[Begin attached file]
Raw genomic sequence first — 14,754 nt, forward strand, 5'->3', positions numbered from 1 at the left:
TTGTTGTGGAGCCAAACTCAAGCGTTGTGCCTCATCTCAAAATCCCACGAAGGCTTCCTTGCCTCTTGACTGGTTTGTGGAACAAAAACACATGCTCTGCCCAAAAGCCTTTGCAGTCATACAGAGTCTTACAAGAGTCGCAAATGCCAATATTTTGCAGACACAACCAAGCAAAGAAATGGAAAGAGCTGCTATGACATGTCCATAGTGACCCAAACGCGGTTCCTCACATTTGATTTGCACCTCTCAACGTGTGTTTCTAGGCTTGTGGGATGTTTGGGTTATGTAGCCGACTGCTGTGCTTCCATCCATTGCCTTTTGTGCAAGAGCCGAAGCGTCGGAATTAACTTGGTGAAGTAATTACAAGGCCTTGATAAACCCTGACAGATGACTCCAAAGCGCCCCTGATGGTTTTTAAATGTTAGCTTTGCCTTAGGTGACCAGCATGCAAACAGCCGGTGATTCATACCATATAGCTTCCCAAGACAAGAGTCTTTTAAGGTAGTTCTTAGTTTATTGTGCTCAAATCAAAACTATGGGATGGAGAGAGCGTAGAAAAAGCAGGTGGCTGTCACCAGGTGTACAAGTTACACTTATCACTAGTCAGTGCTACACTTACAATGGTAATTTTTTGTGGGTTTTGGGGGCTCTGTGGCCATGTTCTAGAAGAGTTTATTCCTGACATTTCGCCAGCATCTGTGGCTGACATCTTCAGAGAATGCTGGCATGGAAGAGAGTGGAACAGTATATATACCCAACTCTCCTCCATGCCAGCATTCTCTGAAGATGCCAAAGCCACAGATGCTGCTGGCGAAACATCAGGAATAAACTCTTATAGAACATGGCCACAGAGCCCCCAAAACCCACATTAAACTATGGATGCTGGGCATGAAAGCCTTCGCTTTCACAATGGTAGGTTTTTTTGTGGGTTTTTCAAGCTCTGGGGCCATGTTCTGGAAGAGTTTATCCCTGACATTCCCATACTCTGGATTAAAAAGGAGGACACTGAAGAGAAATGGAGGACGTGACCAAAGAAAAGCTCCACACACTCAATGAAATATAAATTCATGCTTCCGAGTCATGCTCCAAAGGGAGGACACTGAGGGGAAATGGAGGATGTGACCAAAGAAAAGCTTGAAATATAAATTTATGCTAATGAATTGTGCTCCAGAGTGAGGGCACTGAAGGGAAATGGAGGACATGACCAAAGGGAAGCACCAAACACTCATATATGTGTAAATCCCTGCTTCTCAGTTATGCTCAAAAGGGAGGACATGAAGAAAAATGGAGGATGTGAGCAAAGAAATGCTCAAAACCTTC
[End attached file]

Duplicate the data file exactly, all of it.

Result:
Raw genomic sequence first — 14,754 nt, forward strand, 5'->3', positions numbered from 1 at the left:
TTGTTGTGGAGCCAAACTCAAGCGTTGTGCCTCATCTCAAAATCCCACGAAGGCTTCCTTGCCTCTTGACTGGTTTGTGGAACAAAAACACATGCTCTGCCCAAAAGCCTTTGCAGTCATACAGAGTCTTACAAGAGTCGCAAATGCCAATATTTTGCAGACACAACCAAGCAAAGAAATGGAAAGAGCTGCTATGACATGTCCATAGTGACCCAAACGCGGTTCCTCACATTTGATTTGCACCTCTCAACGTGTGTTTCTAGGCTTGTGGGATGTTTGGGTTATGTAGCCGACTGCTGTGCTTCCATCCATTGCCTTTTGTGCAAGAGCCGAAGCGTCGGAATTAACTTGGTGAAGTAATTACAAGGCCTTGATAAACCCTGACAGATGACTCCAAAGCGCCCCTGATGGTTTTTAAATGTTAGCTTTGCCTTAGGTGACCAGCATGCAAACAGCCGGTGATTCATACCATATAGCTTCCCAAGACAAGAGTCTTTTAAGGTAGTTCTTAGTTTATTGTGCTCAAATCAAAACTATGGGATGGAGAGAGCGTAGAAAAAGCAGGTGGCTGTCACCAGGTGTACAAGTTACACTTATCACTAGTCAGTGCTACACTTACAATGGTAATTTTTTGTGGGTTTTGGGGGCTCTGTGGCCATGTTCTAGAAGAGTTTATTCCTGACATTTCGCCAGCATCTGTGGCTGACATCTTCAGAGAATGCTGGCATGGAAGAGAGTGGAACAGTATATATACCCAACTCTCCTCCATGCCAGCATTCTCTGAAGATGCCAAAGCCACAGATGCTGCTGGCGAAACATCAGGAATAAACTCTTATAGAACATGGCCACAGAGCCCCCAAAACCCACATTAAACTATGGATGCTGGGCATGAAAGCCTTCGCTTTCACAATGGTAGGTTTTTTTGTGGGTTTTTCAAGCTCTGGGGCCATGTTCTGGAAGAGTTTATCCCTGACATTCCCATACTCTGGATTAAAAAGGAGGACACTGAAGAGAAATGGAGGACGTGACCAAAGAAAAGCTCCACACACTCAATGAAATATAAATTCATGCTTCCGAGTCATGCTCCAAAGGGAGGACACTGAGGGGAAATGGAGGATGTGACCAAAGAAAAGCTTGAAATATAAATTTATGCTAATGAATTGTGCTCCAGAGTGAGGGCACTGAAGGGAAATGGAGGACATGACCAAAGGGAAGCACCAAACACTCATATATGTGTAAATCCCTGCTTCTCAGTTATGCTCAAAAGGGAGGACATGAAGAAAAATGGAGGATGTGAGCAAAGAAATGCTCAAAACCTTC